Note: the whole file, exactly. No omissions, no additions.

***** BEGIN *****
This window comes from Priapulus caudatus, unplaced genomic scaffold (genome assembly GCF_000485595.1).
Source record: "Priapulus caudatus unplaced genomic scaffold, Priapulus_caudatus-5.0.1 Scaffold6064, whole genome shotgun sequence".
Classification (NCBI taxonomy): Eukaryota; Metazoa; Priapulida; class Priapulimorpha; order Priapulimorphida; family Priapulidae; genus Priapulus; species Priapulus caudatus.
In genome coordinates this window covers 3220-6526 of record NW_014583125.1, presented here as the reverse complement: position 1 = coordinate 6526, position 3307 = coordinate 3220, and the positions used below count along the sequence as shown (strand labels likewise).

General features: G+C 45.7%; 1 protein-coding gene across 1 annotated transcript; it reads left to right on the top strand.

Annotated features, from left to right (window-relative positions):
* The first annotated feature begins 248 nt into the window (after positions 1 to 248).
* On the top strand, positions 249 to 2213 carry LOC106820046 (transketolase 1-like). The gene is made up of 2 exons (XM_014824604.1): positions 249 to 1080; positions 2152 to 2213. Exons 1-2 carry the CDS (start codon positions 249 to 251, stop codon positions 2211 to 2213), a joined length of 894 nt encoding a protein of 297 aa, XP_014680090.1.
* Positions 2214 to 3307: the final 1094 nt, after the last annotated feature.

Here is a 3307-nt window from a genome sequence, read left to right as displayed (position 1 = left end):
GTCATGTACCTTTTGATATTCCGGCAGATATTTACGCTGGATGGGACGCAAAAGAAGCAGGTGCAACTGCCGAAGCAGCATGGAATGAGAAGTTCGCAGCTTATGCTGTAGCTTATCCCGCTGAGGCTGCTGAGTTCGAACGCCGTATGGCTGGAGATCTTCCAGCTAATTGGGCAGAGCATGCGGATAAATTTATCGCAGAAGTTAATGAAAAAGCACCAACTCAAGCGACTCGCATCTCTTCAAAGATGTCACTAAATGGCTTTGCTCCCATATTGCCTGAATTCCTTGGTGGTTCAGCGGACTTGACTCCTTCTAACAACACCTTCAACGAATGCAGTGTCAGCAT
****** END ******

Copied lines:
This window comes from Priapulus caudatus, unplaced genomic scaffold (genome assembly GCF_000485595.1).
Source record: "Priapulus caudatus unplaced genomic scaffold, Priapulus_caudatus-5.0.1 Scaffold6064, whole genome shotgun sequence".
Classification (NCBI taxonomy): Eukaryota; Metazoa; Priapulida; class Priapulimorpha; order Priapulimorphida; family Priapulidae; genus Priapulus; species Priapulus caudatus.
In genome coordinates this window covers 3220-6526 of record NW_014583125.1, presented here as the reverse complement: position 1 = coordinate 6526, position 3307 = coordinate 3220, and the positions used below count along the sequence as shown (strand labels likewise).

General features: G+C 45.7%; 1 protein-coding gene across 1 annotated transcript; it reads left to right on the top strand.

Annotated features, from left to right (window-relative positions):
* The first annotated feature begins 248 nt into the window (after positions 1 to 248).
* On the top strand, positions 249 to 2213 carry LOC106820046 (transketolase 1-like). The gene is made up of 2 exons (XM_014824604.1): positions 249 to 1080; positions 2152 to 2213. Exons 1-2 carry the CDS (start codon positions 249 to 251, stop codon positions 2211 to 2213), a joined length of 894 nt encoding a protein of 297 aa, XP_014680090.1.
* Positions 2214 to 3307: the final 1094 nt, after the last annotated feature.

Here is a 3307-nt window from a genome sequence, read left to right as displayed (position 1 = left end):
GTCATGTACCTTTTGATATTCCGGCAGATATTTACGCTGGATGGGACGCAAAAGAAGCAGGTGCAACTGCCGAAGCAGCATGGAATGAGAAGTTCGCAGCTTATGCTGTAGCTTATCCCGCTGAGGCTGCTGAGTTCGAACGCCGTATGGCTGGAGATCTTCCAGCTAATTGGGCAGAGCATGCGGATAAATTTATCGCAGAAGTTAATGAAAAAGCACCAACTCAAGCGACTCGCATCTCTTCAAAGATGTCACTAAATGGCTTTGCTCCCATATTGCCTGAATTCCTTGGTGGTTCAGCGGACTTGACTCCTTCTAACAACACCTTCAACGAATGCAGTGTCAGCAT